The Magic Numbers, Mountford Hall, Liverpool

Echoes of the Beach Boys on a night to warm the heart
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The Independent Culture

The Magic Numbers early, Mercury-nominated acclaim has always been balanced by a feeling that they don't quite belong. Though the summery, complex harmonies of last year's eponymous debut drew in fans from Brian Wilson down, rock'n'roll has never seemed the band's natural home. Two pairs of siblings (Romeo and Michele Stodart, from New York via Trinidad, and West London rhythm section Sean and Angela Gannon), they were bashful, suspicious guests at their own, hyped media party.

Their abandonment by fair-weather friends the NME with new album Those the Brokes has been predictable even as that record has revealed their true weaknesses and strengths. Singer-songwriter Romeo's harmony-laden song structures are more obsessively elaborate than ever; the proportion of subdued, bereft ballads still higher. It is a more depressed, pensive record than their summery, hippiesh reputation suggests. Because of this, EMI's massive sales push has met suspicious reviews and sluggish sales. Those the Brokes, in fact, revealed a more delicate, enduring talent than their debut's careful Sixties replicas.

But today's ruthless music industry means collapsing sales could still destroy them. This tour opener, though, makes such worries seem a world away. Liverpool has never tired of the harmony-soaked, sun-drenched Sixties pop of Love and the Beach Boys. So The Magic Numbers return is greeted with open affection.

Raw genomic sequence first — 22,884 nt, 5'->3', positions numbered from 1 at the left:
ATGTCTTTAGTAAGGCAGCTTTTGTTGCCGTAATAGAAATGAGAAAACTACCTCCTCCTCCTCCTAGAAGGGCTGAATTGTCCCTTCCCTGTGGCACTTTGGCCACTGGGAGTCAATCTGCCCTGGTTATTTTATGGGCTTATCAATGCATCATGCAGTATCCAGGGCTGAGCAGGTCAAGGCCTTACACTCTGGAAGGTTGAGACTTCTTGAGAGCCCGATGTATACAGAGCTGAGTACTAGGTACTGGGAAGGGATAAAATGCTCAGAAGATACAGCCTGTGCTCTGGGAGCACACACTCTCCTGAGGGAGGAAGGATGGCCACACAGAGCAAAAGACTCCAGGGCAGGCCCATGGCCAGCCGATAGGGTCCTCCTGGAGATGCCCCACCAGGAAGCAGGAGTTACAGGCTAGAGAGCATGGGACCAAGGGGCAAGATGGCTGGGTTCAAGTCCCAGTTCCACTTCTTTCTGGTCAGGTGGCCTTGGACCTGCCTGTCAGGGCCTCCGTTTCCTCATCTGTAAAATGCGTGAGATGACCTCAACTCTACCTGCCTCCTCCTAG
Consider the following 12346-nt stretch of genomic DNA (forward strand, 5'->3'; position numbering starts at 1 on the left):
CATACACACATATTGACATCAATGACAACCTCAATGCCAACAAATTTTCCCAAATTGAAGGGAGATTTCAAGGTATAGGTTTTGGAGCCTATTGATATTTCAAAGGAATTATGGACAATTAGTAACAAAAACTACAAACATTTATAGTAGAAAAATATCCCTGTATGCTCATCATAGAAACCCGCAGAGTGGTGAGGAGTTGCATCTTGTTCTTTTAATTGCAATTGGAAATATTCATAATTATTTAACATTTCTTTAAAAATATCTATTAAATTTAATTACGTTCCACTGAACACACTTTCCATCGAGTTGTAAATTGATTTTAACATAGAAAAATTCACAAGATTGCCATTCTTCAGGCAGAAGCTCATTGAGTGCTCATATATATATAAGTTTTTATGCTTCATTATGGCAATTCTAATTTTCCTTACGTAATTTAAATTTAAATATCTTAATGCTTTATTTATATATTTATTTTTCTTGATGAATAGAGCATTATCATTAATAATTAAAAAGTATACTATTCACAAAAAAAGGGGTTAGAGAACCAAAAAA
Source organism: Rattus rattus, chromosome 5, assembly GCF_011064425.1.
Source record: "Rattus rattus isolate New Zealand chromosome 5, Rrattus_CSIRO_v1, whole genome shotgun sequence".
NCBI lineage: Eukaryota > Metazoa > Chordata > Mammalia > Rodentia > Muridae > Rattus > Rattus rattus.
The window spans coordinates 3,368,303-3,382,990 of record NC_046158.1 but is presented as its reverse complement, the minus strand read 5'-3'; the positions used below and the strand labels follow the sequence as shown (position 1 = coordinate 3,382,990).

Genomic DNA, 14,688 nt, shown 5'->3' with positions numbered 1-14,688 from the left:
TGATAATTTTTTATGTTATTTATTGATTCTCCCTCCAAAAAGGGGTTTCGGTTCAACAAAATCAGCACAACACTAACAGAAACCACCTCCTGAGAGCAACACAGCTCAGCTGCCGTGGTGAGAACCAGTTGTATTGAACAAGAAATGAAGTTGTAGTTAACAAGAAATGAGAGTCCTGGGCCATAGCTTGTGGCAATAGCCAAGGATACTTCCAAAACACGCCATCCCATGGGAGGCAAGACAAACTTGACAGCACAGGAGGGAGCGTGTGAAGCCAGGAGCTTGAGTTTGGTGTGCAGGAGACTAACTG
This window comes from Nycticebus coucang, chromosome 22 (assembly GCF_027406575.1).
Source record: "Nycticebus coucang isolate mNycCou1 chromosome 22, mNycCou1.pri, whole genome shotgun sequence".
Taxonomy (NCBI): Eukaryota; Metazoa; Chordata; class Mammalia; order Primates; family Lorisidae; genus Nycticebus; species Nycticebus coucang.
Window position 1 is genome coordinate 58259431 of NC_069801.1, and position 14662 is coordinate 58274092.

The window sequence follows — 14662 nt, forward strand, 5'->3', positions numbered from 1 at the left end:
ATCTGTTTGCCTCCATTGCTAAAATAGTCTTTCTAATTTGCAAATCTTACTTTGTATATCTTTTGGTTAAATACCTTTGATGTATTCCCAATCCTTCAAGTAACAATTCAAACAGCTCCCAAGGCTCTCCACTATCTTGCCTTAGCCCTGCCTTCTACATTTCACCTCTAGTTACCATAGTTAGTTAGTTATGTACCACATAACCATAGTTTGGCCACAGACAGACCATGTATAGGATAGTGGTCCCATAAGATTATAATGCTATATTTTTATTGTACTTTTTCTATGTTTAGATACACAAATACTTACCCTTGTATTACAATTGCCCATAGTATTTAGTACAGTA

For the most propulsive new track, "This is a Song" and "Take a Chance", Michele swings her guitar and flings her long hair like she is in Led Zeppelin, injecting unsuspected aggression. When Angela Gannon, the band's uncontested pin-up, walks to the mike, the screens show how each individual Number counts to this crowd. Their eagerness to bellow out every word of familiar songs also shows depths of loyalty London's would-be taste makers don't take account of.

Those the Brokes' more intimate moments caused crowd chatter, but the fast folk jangle of "Long Legs" restored interest. "Runnin' Out" then reaches the synthesis they need. A relative explosion of urgent noise at first, it ends in an intricate close harmony coda, Romeo and the two women interweaving voices as only family and friends can.

"Love Me Like You", last year's big hit, sees Angela lead mass handclaps, and Liverpool begin to party. The hushed fusing of voices on "Wheels on Fire" is, though, closer to The Magic Numbers heart and art. That said, "The Beard", the encore they refused to record, reserving it for gigs, is a partying hoedown you would never expect, stirring tough-looking men into wild dukes, and plugging into Liverpool's Irish roots.

The Magic Numbers may be feeling their way to an identity on record and suffering from media whims. But tonight showed they have the muscle to survive.

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